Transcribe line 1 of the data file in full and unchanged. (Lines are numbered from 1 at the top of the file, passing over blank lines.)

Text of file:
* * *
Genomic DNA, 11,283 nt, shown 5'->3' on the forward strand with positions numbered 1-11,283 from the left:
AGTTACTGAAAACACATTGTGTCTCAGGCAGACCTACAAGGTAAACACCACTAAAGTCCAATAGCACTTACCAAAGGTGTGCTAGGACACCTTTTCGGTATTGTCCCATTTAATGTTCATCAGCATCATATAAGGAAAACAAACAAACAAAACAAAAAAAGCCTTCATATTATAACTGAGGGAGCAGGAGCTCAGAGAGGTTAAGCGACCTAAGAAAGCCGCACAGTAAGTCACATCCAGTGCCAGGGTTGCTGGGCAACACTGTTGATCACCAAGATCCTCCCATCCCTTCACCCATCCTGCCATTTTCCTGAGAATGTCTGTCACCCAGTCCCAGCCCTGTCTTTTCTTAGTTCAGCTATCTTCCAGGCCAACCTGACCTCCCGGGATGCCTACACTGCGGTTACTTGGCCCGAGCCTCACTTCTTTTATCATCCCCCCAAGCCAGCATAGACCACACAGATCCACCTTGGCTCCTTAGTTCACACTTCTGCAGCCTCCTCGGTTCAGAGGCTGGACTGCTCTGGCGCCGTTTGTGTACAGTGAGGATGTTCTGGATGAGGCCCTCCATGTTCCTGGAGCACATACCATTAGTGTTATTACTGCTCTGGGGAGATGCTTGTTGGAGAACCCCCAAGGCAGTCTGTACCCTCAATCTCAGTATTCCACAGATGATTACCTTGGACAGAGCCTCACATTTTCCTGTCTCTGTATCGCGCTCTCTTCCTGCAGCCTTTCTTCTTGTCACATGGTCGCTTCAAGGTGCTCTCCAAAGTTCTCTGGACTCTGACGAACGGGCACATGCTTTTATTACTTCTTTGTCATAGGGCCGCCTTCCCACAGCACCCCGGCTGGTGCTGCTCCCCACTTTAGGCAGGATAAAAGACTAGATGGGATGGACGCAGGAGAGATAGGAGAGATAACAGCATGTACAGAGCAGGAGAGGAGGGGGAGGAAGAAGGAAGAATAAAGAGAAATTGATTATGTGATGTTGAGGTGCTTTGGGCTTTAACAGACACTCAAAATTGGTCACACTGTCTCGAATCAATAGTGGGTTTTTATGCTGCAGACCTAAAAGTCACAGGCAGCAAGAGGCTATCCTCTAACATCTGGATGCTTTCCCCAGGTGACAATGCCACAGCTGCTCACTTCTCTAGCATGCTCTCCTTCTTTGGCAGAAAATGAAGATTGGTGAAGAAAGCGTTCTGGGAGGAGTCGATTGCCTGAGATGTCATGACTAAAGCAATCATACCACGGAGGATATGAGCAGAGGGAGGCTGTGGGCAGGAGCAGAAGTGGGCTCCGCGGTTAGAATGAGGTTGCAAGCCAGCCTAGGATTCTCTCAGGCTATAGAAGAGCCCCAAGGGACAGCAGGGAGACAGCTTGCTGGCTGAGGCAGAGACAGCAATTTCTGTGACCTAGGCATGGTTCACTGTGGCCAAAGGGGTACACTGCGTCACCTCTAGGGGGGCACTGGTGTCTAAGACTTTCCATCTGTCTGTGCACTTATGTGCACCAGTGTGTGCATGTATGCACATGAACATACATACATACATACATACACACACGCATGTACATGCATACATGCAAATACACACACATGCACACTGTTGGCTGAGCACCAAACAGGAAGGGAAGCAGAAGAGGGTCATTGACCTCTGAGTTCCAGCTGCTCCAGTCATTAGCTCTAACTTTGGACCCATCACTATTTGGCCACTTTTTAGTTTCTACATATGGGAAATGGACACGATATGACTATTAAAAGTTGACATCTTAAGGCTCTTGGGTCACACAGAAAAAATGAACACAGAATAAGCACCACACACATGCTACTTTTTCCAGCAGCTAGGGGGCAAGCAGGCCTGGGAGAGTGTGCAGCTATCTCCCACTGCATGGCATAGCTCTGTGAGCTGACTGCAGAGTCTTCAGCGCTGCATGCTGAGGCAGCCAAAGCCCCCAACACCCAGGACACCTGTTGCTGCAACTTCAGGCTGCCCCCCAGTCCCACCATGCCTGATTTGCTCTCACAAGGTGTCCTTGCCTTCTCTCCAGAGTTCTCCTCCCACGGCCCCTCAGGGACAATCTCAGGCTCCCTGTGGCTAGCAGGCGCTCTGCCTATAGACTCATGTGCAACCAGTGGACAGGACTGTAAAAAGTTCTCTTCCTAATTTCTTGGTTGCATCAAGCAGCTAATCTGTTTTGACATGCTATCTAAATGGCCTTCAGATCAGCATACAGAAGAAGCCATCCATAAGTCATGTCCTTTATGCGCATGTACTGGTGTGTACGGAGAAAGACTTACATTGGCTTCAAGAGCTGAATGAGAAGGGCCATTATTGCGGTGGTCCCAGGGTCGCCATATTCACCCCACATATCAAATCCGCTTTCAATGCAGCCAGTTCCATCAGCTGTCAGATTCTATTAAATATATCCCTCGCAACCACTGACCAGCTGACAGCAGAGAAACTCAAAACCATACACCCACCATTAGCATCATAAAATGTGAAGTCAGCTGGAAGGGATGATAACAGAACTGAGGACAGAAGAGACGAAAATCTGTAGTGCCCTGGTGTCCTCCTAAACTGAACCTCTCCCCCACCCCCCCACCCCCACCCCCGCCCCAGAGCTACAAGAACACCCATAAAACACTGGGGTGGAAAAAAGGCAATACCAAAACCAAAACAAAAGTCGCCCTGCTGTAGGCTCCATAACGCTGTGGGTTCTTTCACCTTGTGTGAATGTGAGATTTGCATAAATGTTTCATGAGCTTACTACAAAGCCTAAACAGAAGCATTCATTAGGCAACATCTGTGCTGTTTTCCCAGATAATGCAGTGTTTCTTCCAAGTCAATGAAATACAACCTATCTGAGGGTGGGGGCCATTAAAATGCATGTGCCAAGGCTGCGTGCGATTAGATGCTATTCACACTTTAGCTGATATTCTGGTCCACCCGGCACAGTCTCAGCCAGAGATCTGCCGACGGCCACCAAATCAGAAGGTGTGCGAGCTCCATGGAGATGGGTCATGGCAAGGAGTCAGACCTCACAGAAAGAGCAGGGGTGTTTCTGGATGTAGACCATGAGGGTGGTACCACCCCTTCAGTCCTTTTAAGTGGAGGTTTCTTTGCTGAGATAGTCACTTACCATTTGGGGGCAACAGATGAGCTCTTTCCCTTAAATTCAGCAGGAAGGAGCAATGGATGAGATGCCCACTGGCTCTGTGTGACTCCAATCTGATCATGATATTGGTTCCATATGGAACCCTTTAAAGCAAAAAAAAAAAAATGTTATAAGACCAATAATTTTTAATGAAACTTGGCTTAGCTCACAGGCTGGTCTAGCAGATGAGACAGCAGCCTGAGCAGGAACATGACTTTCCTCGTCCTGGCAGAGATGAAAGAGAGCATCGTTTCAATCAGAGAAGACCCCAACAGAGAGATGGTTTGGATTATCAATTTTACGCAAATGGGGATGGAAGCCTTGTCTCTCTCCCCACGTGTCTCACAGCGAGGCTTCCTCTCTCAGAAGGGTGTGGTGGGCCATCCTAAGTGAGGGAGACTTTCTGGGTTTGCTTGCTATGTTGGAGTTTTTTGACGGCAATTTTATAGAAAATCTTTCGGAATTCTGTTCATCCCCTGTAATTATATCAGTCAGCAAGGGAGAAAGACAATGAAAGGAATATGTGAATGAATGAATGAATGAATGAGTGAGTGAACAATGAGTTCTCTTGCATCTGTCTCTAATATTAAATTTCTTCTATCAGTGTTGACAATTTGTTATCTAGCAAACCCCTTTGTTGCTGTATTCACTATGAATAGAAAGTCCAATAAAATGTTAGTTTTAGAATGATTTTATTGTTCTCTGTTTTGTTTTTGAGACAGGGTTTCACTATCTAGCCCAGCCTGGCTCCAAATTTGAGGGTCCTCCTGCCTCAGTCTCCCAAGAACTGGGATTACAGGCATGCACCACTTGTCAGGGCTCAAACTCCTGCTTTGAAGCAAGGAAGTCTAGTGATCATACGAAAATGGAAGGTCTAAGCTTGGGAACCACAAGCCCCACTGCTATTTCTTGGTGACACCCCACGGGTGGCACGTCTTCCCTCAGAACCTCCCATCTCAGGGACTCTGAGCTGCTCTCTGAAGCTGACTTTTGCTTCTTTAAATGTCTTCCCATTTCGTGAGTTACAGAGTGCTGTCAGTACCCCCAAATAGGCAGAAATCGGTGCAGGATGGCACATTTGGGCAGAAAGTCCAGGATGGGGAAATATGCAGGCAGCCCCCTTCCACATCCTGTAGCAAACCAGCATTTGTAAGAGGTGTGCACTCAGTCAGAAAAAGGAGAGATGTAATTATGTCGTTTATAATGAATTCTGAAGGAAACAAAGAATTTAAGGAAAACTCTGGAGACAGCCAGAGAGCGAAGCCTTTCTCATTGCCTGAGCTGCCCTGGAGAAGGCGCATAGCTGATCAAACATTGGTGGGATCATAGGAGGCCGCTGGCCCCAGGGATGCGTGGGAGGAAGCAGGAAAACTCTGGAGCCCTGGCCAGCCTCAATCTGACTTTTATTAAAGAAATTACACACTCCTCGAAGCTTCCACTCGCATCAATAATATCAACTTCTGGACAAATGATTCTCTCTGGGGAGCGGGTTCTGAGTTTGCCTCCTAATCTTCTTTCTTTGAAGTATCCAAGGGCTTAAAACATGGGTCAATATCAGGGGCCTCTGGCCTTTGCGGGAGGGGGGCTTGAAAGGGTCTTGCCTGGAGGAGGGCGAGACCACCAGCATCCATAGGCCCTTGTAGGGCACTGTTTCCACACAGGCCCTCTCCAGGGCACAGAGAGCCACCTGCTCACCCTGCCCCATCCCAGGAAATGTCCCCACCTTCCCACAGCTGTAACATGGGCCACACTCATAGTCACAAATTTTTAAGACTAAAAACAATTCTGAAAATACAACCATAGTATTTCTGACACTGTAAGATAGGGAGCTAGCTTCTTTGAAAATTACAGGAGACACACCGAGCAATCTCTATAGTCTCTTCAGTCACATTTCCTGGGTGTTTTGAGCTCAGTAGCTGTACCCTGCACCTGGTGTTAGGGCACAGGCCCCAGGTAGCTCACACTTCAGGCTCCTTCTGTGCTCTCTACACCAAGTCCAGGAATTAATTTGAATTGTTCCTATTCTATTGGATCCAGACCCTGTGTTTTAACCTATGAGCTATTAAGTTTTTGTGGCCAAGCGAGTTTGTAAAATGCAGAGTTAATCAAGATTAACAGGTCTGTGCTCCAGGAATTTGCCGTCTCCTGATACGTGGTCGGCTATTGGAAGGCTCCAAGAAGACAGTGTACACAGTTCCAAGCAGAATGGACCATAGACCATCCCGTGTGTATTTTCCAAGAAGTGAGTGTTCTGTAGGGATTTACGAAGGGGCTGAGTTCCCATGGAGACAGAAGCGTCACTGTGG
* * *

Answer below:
Genomic DNA, 11,283 nt, shown 5'->3' on the forward strand with positions numbered 1-11,283 from the left: